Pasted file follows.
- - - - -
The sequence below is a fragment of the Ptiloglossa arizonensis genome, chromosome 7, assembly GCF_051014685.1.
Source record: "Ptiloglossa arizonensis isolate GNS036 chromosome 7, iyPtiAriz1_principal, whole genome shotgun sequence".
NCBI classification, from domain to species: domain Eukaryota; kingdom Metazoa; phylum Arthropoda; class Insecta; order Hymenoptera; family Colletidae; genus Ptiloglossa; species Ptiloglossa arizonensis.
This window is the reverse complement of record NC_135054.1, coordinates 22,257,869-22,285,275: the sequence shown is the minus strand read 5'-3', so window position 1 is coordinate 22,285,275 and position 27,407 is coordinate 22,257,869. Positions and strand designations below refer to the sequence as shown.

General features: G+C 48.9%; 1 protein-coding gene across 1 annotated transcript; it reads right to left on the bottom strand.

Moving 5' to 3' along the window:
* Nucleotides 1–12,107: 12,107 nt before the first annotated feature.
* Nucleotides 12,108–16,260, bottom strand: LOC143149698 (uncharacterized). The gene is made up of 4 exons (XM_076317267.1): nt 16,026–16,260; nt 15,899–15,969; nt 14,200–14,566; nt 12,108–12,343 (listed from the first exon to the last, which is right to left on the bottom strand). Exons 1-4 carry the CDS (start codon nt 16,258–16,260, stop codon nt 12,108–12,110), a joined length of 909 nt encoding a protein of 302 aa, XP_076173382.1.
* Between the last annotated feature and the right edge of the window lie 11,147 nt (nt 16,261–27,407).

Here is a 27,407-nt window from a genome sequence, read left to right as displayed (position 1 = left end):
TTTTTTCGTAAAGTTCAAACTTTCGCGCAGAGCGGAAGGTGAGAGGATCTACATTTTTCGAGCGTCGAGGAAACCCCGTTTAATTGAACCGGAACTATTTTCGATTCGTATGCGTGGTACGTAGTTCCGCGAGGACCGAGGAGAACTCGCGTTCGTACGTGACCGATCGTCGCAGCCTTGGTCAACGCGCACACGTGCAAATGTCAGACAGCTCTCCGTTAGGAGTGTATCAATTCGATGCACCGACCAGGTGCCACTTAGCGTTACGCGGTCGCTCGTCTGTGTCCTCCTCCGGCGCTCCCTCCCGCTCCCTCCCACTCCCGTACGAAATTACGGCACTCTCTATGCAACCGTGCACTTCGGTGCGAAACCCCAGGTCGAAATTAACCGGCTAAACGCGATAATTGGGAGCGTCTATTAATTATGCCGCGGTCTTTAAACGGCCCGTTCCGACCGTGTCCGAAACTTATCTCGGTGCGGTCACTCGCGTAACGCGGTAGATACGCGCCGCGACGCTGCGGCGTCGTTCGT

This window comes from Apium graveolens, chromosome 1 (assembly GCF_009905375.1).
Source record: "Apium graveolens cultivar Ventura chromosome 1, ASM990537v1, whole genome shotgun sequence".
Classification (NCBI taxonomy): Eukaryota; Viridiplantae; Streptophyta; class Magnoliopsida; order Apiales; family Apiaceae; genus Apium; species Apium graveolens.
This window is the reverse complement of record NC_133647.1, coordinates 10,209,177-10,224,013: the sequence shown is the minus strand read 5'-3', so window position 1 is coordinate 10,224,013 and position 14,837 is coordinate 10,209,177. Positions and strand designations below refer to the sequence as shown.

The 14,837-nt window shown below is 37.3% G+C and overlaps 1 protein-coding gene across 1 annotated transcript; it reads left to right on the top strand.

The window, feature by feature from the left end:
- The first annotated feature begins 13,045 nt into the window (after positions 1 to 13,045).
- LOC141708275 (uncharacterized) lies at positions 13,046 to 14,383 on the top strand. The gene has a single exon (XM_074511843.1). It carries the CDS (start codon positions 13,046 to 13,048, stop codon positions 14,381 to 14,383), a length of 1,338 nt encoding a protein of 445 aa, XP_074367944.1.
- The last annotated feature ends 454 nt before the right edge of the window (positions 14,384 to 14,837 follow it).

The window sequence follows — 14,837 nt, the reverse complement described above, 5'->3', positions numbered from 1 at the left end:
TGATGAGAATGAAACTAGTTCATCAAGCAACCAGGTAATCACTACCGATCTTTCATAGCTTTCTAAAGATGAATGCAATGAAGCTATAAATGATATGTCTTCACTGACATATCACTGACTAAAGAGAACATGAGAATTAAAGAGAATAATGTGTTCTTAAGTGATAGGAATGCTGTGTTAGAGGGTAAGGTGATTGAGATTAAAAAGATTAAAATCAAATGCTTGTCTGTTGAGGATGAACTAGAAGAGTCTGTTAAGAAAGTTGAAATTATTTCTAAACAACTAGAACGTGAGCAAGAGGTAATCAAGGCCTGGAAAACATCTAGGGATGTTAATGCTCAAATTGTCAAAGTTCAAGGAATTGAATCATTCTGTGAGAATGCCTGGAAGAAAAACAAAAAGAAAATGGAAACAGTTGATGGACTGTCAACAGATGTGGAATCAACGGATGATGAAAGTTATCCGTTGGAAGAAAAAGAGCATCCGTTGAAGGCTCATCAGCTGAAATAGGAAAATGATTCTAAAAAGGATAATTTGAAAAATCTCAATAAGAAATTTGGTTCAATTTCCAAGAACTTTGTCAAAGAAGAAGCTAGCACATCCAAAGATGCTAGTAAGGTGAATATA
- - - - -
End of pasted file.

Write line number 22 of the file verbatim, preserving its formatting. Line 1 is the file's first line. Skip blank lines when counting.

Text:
TGATGAGAATGAAACTAGTTCATCAAGCAACCAGGTAATCACTACCGATCTTTCATAGCTTTCTAAAGATGAATGCAATGAAGCTATAAATGATATGTCTTCACTGACATATCACTGACTAAAGAGAACATGAGAATTAAAGAGAATAATGTGTTCTTAAGTGATAGGAATGCTGTGTTAGAGGGTAAGGTGATTGAGATTAAAAAGATTAAAATCAAATGCTTGTCTGTTGAGGATGAACTAGAAGAGTCTGTTAAGAAAGTTGAAATTATTTCTAAACAACTAGAACGTGAGCAAGAGGTAATCAAGGCCTGGAAAACATCTAGGGATGTTAATGCTCAAATTGTCAAAGTTCAAGGAATTGAATCATTCTGTGAGAATGCCTGGAAGAAAAACAAAAAGAAAATGGAAACAGTTGATGGACTGTCAACAGATGTGGAATCAACGGATGATGAAAGTTATCCGTTGGAAGAAAAAGAGCATCCGTTGAAGGCTCATCAGCTGAAATAGGAAAATGATTCTAAAAAGGATAATTTGAAAAATCTCAATAAGAAATTTGGTTCAATTTCCAAGAACTTTGTCAAAGAAGAAGCTAGCACATCCAAAGATGCTAGTAAGGTGAATATA